References of "Plant and Soil"
     in
Bookmark and Share    
Full Text
Peer Reviewed
See detailChemical soil factors influencing plant assemblages along copper-cobalt gradients: implications for conservation and restoration
Seleck, Maxime ULg; Bizoux, Jean-Philippe ULg; Colinet, Gilles ULg et al

in Plant and Soil (2013), 373

Aims Define the chemical factors structuring plant communities of three copper-cobalt outcrops (Tenke-Fungurume, Katangan Copperbelt, D. R. Congo) presenting extreme gradients. Methods To discriminate ... [more ▼]

Aims Define the chemical factors structuring plant communities of three copper-cobalt outcrops (Tenke-Fungurume, Katangan Copperbelt, D. R. Congo) presenting extreme gradients. Methods To discriminate plant communities, 172 vegetation records of all species percentage cover were classified based on NMDS and the Calinski criterion. Soil samples were analyzed for 13 chemical factors and means compared among communities with ANOVA. Partial canonical correspondence analysis (pCCA) was used to determine amount of variation explained individually by each factor and site effect. Results Seven communities were identified. Six of the studied communities were related to distinct sites. Site effect (6.0 % of global inertia) was identified as the most important factor related to plant communities’ variation followed by Cu (5.5 %), pH (3.6 %) and Co (3.5 %). Unique contribution of site effect (3.8 %) was higher than that of Cu (1.1 %) and Co (1.0 %). Conclusions In restoration, not only Cu and Co contents will be important to maintain vegetation diversity, attention should also be given to co-varying factors potentially limiting toxicity of metals: pH, organic matter, Ca and Mn. Physical parameters were also identified as important in the creation of adequate conditions for diverse communities. Further studies should focus on the effect of physical parameters and geology. [less ▲]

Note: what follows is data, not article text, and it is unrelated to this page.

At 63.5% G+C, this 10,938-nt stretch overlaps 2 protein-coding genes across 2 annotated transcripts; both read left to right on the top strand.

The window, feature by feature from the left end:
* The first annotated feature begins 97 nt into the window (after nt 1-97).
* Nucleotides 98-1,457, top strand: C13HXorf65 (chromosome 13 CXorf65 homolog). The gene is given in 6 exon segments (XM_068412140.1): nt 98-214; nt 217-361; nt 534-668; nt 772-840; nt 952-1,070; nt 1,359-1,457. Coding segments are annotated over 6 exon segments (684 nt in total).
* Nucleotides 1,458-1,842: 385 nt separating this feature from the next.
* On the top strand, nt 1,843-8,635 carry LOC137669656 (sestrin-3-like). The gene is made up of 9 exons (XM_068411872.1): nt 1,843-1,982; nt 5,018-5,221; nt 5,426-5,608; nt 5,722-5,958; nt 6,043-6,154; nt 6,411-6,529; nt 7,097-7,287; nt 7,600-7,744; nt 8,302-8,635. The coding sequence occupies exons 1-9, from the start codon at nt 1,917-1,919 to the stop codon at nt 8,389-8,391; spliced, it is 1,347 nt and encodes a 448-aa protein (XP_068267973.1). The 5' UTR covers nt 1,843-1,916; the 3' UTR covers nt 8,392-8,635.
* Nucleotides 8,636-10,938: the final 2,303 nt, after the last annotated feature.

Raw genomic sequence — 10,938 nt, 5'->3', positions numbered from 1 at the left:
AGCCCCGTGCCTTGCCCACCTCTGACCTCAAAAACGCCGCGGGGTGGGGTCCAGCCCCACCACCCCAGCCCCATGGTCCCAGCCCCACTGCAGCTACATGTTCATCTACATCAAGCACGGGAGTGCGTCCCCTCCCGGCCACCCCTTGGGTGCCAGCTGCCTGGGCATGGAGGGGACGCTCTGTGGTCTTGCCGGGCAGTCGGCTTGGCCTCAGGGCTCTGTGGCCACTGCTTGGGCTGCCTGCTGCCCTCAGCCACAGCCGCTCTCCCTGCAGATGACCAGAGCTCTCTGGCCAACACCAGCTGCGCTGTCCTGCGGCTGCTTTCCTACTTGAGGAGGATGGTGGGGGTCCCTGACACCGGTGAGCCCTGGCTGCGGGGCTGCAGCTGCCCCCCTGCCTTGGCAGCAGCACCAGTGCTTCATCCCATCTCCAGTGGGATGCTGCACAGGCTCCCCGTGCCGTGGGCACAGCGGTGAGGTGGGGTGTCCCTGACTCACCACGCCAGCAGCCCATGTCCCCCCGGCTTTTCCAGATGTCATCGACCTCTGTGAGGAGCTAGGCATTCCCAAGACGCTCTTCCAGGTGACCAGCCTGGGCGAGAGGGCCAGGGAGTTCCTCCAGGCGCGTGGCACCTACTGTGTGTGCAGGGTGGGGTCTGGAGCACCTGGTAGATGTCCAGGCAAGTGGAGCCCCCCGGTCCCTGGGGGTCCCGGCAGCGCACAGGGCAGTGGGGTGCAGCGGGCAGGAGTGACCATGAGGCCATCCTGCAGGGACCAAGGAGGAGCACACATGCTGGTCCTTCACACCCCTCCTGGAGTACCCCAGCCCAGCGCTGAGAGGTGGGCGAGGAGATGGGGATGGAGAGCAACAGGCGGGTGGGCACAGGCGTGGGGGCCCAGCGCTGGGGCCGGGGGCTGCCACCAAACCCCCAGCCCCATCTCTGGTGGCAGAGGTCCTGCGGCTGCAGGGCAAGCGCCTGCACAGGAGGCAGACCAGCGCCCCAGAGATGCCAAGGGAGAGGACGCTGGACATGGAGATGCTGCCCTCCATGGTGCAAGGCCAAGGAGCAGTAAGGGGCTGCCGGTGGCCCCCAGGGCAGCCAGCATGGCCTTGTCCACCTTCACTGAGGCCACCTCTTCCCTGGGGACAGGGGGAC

Detailed reference viewed: 55 (28 ULg)
Full Text
Peer Reviewed
See detailAOB community structure and richness under European beech, sessile oak, Norway spruce and Douglas-fir at three temperate forest sites
Malchair, Sandrine ULg; Carnol, Monique ULg

in Plant and Soil (2013), 366(1-2),

Abstract Background and aims The relations between tree species, microbial diversity and activity can alter ecosystem functioning. We investigated ammonia oxidizing bacteria (AOB) community structure and ... [more ▼]

Abstract Background and aims The relations between tree species, microbial diversity and activity can alter ecosystem functioning. We investigated ammonia oxidizing bacteria (AOB) community structure and richness, microbial/environmental factors related to AOB diversity and the relationship between AOB diversity and the nitrification process under several tree species. Methods Forest floor (Of, Oh) was sampled under European beech, sessile oak, Norway spruce and Douglas-fir at three sites. AOB community structure was assessed by PCR-DGGE and sequencing. Samples were analyzed for net N mineralization, potential nitrification, basal respiration, microbial biomass, microbial or metabolic quotient, pH, total nitrogen, extractable ammonium, organic matter content and exchangeable cations. Results AOB community structure and tree species effect on AOB diversity were site-specific. AOB richness was not related to nitrification. Factors regulating ammonium availability, i.e. net N mineralization or microbial biomass, were related to AOB community structure. Conclusion Our research shows that, at larger spatial scales, site specific characteristics may be more important than the nature of tree species in determining AOB diversity (richness and community structure). Within sites, tree species influence AOB diversity. The absence of a relation between AOB richness and nitrification points to a possibly role of AOB abundance, phenotypic plasticity or the implication of ammonia oxidizing archaea. [less ▲]